While some chemical reactions start as soon as the reactants come into contact, for many others, the chemicals fail to react until supplied with an external energy source that can provide the activation energy. There are several reasons reactants in close proximity may not immediately engage in a chemical reaction, but it is important to know which types of reactions require an activation energy, how much energy is required and which reactions proceed immediately. Only then can chemical reactions be initiated and controlled in a safe manner.
TL;DR (Too Long; Didn't Read)
Activation energy is the energy required to start a chemical reaction. Some reactions proceed immediately when the reactants are brought together, but for many others, placing the reactants in close proximity is not enough. An external energy source to supply the activation energy is required for the reaction to proceed.
An Activation Energy Definition
To define activation energy, the initiation of chemical reactions has to be analyzed. Such reactions occur when molecules exchange electrons or when ions with opposite charges are brought together. For molecules to exchange electrons, the bonds that keep the electrons tied to a molecule have to be broken. For ions, the positively charged ions have lost an electron. In both cases energy is needed to break the initial bonds.
An external energy source can provide the energy required to dislodge the electrons in question and allow the chemical reaction to proceed. Activation energy units are units such as kilojoules, kilocalories or kilowatt hours. Once the reaction is under way, it releases energy and is self-sustaining. The activation energy is only required at the beginning, to let the chemical reaction start.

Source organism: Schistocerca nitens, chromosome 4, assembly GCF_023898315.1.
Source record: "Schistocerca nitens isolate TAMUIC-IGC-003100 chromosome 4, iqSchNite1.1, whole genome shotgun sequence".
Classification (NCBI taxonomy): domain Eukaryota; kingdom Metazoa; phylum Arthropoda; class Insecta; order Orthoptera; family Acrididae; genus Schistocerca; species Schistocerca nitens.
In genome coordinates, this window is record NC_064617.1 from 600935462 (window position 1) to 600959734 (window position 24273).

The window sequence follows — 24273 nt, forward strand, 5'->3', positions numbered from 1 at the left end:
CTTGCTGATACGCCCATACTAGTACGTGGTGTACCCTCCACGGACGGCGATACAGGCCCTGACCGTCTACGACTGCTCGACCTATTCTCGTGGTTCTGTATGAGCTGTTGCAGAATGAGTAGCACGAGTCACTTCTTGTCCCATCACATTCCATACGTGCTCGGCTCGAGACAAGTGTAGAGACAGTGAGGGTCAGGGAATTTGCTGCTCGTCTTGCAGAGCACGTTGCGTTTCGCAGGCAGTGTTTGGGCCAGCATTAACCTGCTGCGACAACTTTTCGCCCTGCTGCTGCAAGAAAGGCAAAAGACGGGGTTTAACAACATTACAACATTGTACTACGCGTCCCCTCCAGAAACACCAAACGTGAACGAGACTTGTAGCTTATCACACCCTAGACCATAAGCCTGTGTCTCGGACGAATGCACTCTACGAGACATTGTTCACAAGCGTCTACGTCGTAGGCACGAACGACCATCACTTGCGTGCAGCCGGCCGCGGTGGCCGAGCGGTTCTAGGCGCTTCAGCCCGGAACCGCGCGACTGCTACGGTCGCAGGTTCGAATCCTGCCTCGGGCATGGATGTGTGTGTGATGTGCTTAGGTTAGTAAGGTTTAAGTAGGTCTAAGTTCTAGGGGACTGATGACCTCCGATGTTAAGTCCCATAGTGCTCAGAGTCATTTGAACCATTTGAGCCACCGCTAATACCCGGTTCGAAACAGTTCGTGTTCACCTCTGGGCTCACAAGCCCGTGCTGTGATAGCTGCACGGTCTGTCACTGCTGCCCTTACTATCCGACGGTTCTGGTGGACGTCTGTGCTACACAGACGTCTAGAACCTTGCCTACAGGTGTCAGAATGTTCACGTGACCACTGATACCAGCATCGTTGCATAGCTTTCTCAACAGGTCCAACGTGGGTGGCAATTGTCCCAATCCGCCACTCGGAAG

Based on this analysis, activation energy is defined as the minimum energy required to start a chemical reaction. When energy is supplied to reactants from an external source, the molecules speed up and collide more violently. The violent collisions knock electrons free, and the resulting atoms or ions react with each other to release energy and keep the reaction going.
Examples of Chemical Reactions Requiring Activation Energy
The most common type of reaction requiring activation energy involves many kinds of fire or combustion. These reactions combine oxygen with a material that contains carbon. The carbon has existing molecular bonds with other elements in the fuel while oxygen gas exists as two oxygen atoms bonded together. The carbon and oxygen don't normally react with each other because the existing molecular bonds are too strong to be broken by ordinary molecular collisions. When external energy such as a flame from a match or a spark breaks some of the bonds, the resulting oxygen and carbon atoms react to release energy and keep a fire going until it runs out of fuel.
Another example is hydrogen and oxygen forming an explosive mixture. If hydrogen and oxygen are mixed together at room temperature, nothing happens. Both hydrogen and oxygen gas are made up of molecules with two atoms bonded together. As soon as some of these bonds are broken, for example by a spark, an explosion results. The spark gives a few molecules extra energy so they move more quickly and collide, breaking their bonds. Some oxygen and hydrogen atoms combine to form water molecules, releasing a large amount of energy. This energy speeds up more molecules, breaking more bonds and allowing more atoms to react, resulting in the explosion.
Activation energy is a useful concept when it comes to initiating and controlling chemical reactions. If a reaction requires activation energy, the reactants can be stored together safely, and the corresponding reaction will not take place until the activation energy is supplied from an external source. For chemical reactions that don't need an activation energy, such as metallic sodium and water for example, the reactants must be stored carefully so that they don't come into contact accidentally and cause an uncontrolled reaction.
About the Author
Bert Markgraf is a freelance writer with a strong science and engineering background. He has written for scientific publications such as the HVDC Newsletter and the Energy and Automation Journal. Online he has written extensively on science-related topics in math, physics, chemistry and biology and has been published on sites such as Digital Landing and Reference.com He holds a Bachelor of Science degree from McGill University.